Friday, 30 September 2011

Mysterious name change?

I had spotted a likely marriage of one of husband's Flemings, Janet b 1840 to James Smith coal miner in 1860 in Patna but could find no further trace of them.
I thought no more about it until I had an email suggesting that Janet was the wife of James Scullion. Further investigation revealed that they were recorded in the 1861 census as Scullion. I got the marriage certificate from scotlandspeople for more information. It was the right Janet Fleming and his parents were Hugh Smith, seaman and Sarah Mclean.
Ancestry research goes so much better when there are more than one of you researching and coming at it from different angles. The Scullions were from Ireland. We locate the family in the 1851 census at the Netherton Coal works in East Kilpatrick, Dunbartonshire. Sarah Scullion is a widow, a house servant, born Ireland 1811. Three children are with her John Scullion 20 a coal miner, Mary Ann Scullion 18 a dressmaker and the aforementioned James Scullion all born Ireland.
In the 1861 census James and wife Janet (Fleming) along with baby Elizabeth (named after Janet's mother following Scottish naming patterns) are at Gartnavel Farm in the parish of Govan in Glasgow and with them is his mother Sarah aged 50 formerly a servant. He is still a coal miner.
So why was he calling himself Smith when he got married? I and the other researcher exchanged emails with all sorts of suggestions and I posted a query on the talkingscot forum. At last, an experienced researcher came up with what I am satisfied with is the solution.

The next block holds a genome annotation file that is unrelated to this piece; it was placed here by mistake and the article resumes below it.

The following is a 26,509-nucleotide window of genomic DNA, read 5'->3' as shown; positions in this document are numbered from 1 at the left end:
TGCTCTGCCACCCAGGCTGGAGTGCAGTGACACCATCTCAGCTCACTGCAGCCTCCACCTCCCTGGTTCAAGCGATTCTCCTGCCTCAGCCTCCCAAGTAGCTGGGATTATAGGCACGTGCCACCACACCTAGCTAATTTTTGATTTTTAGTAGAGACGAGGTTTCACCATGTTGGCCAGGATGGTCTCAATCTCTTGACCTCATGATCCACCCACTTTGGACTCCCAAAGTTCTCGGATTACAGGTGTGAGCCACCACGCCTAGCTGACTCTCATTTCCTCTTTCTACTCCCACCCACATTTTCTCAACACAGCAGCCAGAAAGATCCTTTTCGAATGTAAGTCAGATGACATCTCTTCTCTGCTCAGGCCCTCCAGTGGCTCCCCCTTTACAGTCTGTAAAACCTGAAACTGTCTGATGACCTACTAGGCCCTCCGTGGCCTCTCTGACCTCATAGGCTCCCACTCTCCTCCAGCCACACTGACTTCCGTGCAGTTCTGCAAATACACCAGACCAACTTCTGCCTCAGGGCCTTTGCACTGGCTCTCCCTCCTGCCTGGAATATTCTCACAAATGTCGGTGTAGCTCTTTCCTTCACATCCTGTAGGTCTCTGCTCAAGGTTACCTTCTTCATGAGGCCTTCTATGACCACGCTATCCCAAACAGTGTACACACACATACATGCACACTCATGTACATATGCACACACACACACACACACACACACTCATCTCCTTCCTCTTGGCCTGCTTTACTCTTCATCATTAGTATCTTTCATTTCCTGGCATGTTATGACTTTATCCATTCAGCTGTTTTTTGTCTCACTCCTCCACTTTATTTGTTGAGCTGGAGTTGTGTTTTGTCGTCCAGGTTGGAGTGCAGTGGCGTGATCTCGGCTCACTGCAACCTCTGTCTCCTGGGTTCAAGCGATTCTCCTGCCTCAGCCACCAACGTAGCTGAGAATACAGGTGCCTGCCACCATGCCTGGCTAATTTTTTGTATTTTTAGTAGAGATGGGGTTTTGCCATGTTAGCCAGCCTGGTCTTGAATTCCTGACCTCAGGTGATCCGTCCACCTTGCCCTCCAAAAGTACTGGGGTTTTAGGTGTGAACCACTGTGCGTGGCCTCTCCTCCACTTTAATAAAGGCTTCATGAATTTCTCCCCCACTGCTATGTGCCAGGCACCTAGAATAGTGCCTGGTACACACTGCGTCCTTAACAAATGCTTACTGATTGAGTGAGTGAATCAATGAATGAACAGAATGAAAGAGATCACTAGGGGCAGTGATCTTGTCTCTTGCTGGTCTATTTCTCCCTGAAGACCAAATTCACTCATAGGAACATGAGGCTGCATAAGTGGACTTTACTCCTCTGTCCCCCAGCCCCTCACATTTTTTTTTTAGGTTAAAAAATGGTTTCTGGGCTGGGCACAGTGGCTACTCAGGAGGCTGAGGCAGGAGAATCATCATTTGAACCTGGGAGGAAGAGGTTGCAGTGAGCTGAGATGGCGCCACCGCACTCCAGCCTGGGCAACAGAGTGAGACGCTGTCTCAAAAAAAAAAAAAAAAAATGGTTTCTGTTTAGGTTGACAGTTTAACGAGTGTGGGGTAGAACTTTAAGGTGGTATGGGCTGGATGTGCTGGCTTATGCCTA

Irish James, the nervous groom, would be asked his name. "Smith" was how the registrar heard it. When asked father's name he answered Hugh. Since James was illiterate (from his x mark on the marriage certificate) and Janet was barely literate (from her handwriting) they did not know that the wrong name had been recorded. Sometimes you just have to picture the situation!
Baby Elizabeth, born in December 1860, is registered by her mother as Elizabeth Fleming Smith. I can only presume that Janet had the marriage certificate with her to prove the baby was legitimate. The next child John born 1863 is registered Scullion with no mention of Smith. The only other mention of Smith is on wife Janet's death certificate where Smith is middle name of her husband, informant their son John.
I have emailed scotlandspeople to ask how the Scullions could have sorted this out, if there is a record of it.
As for James's father Hugh who was deceased by 1851, he is variously recorded as a seaman, a farm servant and a seaman in the US navy! Another mystery to be solved!

1 comment:

  1. Eileen at National Records of Scotland has considered the evidence and since Smith is mentioned in three separate records that we have seen so far thinks he just decided to call himself Smith for a while.
    By 1861 James and Janet were in Glasgow living with his mother and near to his brother John so it would have been inappropriate to continue with the Smith name.

    You can call yourself by whatever name in Scotland even today as long as it is not for illegal purposes!

    Many thanks to Eileen for this.